Mindfulness: Just Becoming Aware of Something Changes Its Fundamental Nature

Your brain is regularly inhibited by aversion, apprehension, greed, and fear. Mindfulness exercises can help change that.

Jon Kabat-Zinn: When you sit down and observe your own mind on purpose just for fun as a kind of scientific inquiry into what drives you, it doesn’t take long, say if you focus on, say, the breath as the object of attention and you’re riding on the waves of your breathing. It doesn’t take long before you’ll notice that some kind of want comes up. Some kind of desire. And maybe it’s because your body’s uncomfortable. So maybe you just want to fidget a little or shift posture, you know, and just do it this way or that way. So it’s very hard to sit still. Why? Because we’re antsy. Why are we antsy? Because we want to be comfortable and we’re not comfortable. So rather than holding the discomfort in awareness because why should we privilege comfort? Comfort, discomfort — because there’s no ultimate comfort. That’s why we shift from one leg to the other and we’re very shifty. But if you actually train yourself to be embodied, you get less shifty. I mean the mind just naturally settles. The body naturally settles and you can be, like, comfortable. Just at home in your own skin. But when you’re not and you want something, we call that greed. I mean that’s like, you know, it’s greedy; it wants something. Now that one thing to just be comfortable, that’s fine. But when you start to watch the mind, you’ll notice that it’s got a lot of agendas on the greed spectrum.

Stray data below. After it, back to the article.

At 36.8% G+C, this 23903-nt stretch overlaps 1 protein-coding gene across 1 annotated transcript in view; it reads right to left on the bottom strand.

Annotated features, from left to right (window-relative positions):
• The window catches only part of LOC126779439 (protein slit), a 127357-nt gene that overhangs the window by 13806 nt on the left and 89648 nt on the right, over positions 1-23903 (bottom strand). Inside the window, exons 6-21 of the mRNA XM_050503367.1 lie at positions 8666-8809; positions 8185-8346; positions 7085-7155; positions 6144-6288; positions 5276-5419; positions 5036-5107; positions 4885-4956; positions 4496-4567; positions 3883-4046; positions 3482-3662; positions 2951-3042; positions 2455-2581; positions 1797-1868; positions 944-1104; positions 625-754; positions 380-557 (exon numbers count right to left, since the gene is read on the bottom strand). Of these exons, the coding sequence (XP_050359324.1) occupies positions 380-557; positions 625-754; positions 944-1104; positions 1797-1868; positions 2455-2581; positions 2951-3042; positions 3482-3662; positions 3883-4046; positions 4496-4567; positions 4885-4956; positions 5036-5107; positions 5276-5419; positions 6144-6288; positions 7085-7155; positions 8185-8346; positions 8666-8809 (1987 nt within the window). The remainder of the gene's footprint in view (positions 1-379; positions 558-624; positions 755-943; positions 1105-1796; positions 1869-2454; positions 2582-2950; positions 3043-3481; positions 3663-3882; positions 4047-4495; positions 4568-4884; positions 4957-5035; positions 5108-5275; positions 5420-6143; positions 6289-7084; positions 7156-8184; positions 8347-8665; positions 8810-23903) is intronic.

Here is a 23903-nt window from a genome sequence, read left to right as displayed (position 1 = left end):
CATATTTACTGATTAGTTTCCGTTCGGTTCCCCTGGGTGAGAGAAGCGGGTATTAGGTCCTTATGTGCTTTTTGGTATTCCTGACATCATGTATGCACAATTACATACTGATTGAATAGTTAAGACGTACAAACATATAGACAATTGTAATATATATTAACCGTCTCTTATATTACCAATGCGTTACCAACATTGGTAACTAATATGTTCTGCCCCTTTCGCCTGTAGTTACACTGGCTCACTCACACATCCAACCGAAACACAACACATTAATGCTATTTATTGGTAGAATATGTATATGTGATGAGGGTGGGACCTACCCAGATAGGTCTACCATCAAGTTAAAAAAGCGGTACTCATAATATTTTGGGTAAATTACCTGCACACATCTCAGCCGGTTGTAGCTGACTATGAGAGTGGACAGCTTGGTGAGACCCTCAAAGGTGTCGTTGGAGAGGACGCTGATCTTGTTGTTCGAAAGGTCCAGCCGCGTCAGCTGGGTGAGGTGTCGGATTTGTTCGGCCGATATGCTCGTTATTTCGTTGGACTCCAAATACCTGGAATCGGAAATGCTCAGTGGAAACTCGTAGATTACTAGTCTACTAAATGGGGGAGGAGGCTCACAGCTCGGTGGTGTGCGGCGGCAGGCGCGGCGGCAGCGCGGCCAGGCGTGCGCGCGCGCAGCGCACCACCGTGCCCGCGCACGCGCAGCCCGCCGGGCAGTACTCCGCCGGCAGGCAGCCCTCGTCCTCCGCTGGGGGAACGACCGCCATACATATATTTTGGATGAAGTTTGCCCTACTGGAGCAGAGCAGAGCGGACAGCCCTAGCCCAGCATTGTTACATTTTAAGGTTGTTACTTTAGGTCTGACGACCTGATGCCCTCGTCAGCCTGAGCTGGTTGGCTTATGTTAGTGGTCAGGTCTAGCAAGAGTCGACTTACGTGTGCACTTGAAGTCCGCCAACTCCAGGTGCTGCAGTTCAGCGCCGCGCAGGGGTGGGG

I mean it’s — and greed is not quite the same as ambition. It has to do with — greed has to do with more for me. More of what I want for me. Then there’s this other thing that you’ll also notice, which is you’re sitting there and the opposite will come up. What I don’t want. What I’m afraid of. What I need to keep at the door. Keep at bay. To push away. And that’s collectively referred to as aversion or dislike or hatred, you know, when it’s really strong and directed often at other people or whatever. So we’ve got greed on one hand and it is toxic. The more you’re sucked into greed; the more egotistical you become; the more it’s all about me; the more you’re willing to lose your own ethical foundation to get a particular result only to find that even that result is not really satisfying so you’re on to the next result. And it’s a never-ending trajectory. But nevertheless, we have to admit it’s here all the time. It’s not like oh, I’ve transcended greed, you know. I don’t think we do transcend greed, but we can transform how we are in relationship to it. And with awareness that greed doesn’t have to run us. And even if it’s attenuated 5 or 10 percent — wow that would be its own form of liberation. Never mind 30 or 40 or 50 percent. And the same with the aversion. Like what I don’t want. It’s so bloody boring to sit here and watch my breathing.